A Framework for Equitable Sharing of Losses Arising from Scams

DigitalCFO Newsroom | 7 February 2022

Photo from Reuters

The Monetary Authority of Singapore (MAS) today updated that banks in Singapore have substantially implemented the additional measures to bolster the security of digital banking announced on 19 January 2022. The measures, taken together, provide a significant added layer of security to protect customers’ funds. MAS is working with the industry to evaluate longer-term measures to be implemented in the coming months, as well as to develop a framework for equitable sharing of losses arising from scams.

  1. The Payments Council, chaired by MAS, has been working since July 2021 on a framework that aims to provide clarity on how losses arising from scams are to be shared among consumers and financial institutions.
  2. Under the framework, all parties have responsibilities to be vigilant and to take precautions against scams.
  • Financial institutions have the responsibility to protect their customers, such as through robust controls to safeguard customer accounts, and effective measures to detect and respond to suspicious transactions.
  • Customers have the responsibility to take necessary precautions, especially by never giving away personal or banking credentials to anyone, never clicking on links in SMSes or emails which are claimed to be sent by a bank, and transacting only through the bank’s official website or mobile application.
  1. The proportion of losses each party bears will depend on whether and how the party has fallen short of its responsibilities. MAS expects financial institutions to treat their customers fairly and bear an appropriate proportion of losses arising from scams. At the same time, care must be taken to ensure that compensation paid to customers does not weaken their incentive for all to be vigilant. OCBC’s recent goodwill payouts to fully cover customer losses were a one-off gesture by the bank in the circumstances, which included the bank’s consideration of how it had not met its own expectations of customer service and response. They do not set a general precedent for future cases.
  2. MAS aims to publish the framework for public consultation within the next three months. Other than the sharing of losses, the consultation will also cover the responsibilities of other key parties in the ecosystem.
  3. Customers are urged to exercise greater vigilance and adhere to the following digital safety practices:
  • Never click on links provided in SMSes or emails claimed to be sent by banks.
  • Never disclose internet banking credentials or passwords to anyone, including persons claiming to be from banks or government agencies.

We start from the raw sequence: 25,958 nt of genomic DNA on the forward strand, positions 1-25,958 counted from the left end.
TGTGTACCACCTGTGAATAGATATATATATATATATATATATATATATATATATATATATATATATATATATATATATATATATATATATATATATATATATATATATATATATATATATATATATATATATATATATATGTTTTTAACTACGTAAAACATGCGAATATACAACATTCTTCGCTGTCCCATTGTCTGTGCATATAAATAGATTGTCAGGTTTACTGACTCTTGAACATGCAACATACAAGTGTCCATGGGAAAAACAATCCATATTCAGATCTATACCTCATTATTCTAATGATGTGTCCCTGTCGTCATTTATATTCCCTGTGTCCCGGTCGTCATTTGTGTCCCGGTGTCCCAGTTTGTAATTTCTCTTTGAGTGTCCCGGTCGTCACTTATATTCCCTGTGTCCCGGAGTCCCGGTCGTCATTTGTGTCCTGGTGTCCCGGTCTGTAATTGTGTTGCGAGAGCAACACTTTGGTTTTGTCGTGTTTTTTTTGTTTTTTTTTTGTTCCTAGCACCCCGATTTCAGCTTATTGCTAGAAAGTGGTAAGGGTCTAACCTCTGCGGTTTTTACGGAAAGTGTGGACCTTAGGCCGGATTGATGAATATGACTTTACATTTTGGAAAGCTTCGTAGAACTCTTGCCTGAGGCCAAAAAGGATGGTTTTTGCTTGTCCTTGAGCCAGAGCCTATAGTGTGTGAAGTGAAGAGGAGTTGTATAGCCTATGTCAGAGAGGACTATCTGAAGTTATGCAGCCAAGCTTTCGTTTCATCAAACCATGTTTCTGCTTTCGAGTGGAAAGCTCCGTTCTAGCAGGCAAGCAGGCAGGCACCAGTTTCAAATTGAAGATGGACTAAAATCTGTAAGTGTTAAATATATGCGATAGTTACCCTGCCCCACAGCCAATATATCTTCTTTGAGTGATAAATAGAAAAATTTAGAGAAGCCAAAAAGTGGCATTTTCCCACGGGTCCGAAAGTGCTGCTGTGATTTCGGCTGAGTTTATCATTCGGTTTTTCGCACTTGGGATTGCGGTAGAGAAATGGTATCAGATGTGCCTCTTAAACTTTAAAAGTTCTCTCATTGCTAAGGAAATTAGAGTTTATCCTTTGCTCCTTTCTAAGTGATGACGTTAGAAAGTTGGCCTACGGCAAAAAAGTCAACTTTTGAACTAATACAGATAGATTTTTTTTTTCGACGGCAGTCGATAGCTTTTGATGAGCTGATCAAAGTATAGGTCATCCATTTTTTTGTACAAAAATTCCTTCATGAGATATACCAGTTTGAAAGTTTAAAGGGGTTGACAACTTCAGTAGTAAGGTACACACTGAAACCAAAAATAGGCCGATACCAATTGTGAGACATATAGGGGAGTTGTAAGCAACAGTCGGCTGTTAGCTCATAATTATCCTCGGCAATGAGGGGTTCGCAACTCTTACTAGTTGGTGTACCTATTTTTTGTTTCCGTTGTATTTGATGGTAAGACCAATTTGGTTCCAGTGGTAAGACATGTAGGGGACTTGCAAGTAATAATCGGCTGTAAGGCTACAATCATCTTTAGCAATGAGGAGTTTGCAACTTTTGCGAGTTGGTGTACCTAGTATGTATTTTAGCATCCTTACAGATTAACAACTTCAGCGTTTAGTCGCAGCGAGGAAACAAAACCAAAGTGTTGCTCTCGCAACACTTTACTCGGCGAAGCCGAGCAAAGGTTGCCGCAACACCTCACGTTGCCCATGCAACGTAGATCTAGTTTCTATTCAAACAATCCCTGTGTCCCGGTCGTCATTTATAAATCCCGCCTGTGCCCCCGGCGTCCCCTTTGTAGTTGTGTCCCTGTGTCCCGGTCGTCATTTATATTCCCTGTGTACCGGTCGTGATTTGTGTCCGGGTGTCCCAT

• Verify SMSes or emails received by calling the bank directly on the hotline listed on its official website.
  • Transact only on the bank’s official website, or through the bank’s official mobile application.
  • Closely monitor transaction notifications received from the bank so that any unauthorised payments are reported as soon as possible to increase the chances of recovery.
  • Keep your devices updated with the latest security patches and anti-virus software.

Fighting to be on the winning side of the cyber Darwinian contest, constantly – Ajay Biyani, Regional Vice President, ASEAN – ForgeRock

“According to the 2021 ForgeRock Consumer Breach Report, phishing scams, ransomware attacks, misconfigured servers that allow unintended access and passwords reused for multiple accounts are some of the key contributors that led to unwanted access to sensitive information.

Cyberattacks continue to become more sophisticated. Typically, digital attack attempts that are close to the boundaries of vulnerability and uncertainty, such as claiming issues with one’s bank accounts, are more successful with victims ending up clicking a URL and inadvertently sharing log-in credentials.

In a digital economy such as Singapore, to address these increased risks, organisations need to ensure updated planning for emergency scenarios, leverage AI and machine learning (ML) technologies to identify anomalies that lie outside of normal tolerance at pace, enable contextual and adaptive multi-factor authentication, and institute a Zero Trust policy that ensures accurate identity and access management (IAM).

Financial institutions are no longer in the lending business; they are in the trust business. Consumers need to be able to trust them to manage and protect their private information, and companies that implement digital identity management solutions are well positioned to earn that trust.

At the same time, the need to continue to invest in consumer education and awareness programs cannot be understated. With the Monetary Authority of Singapore (MAS) introducing new measures recently and the latest announcement of a framework for equitable sharing of losses, the onus lies on both parties to practice good cyber hygiene and safeguard their data.”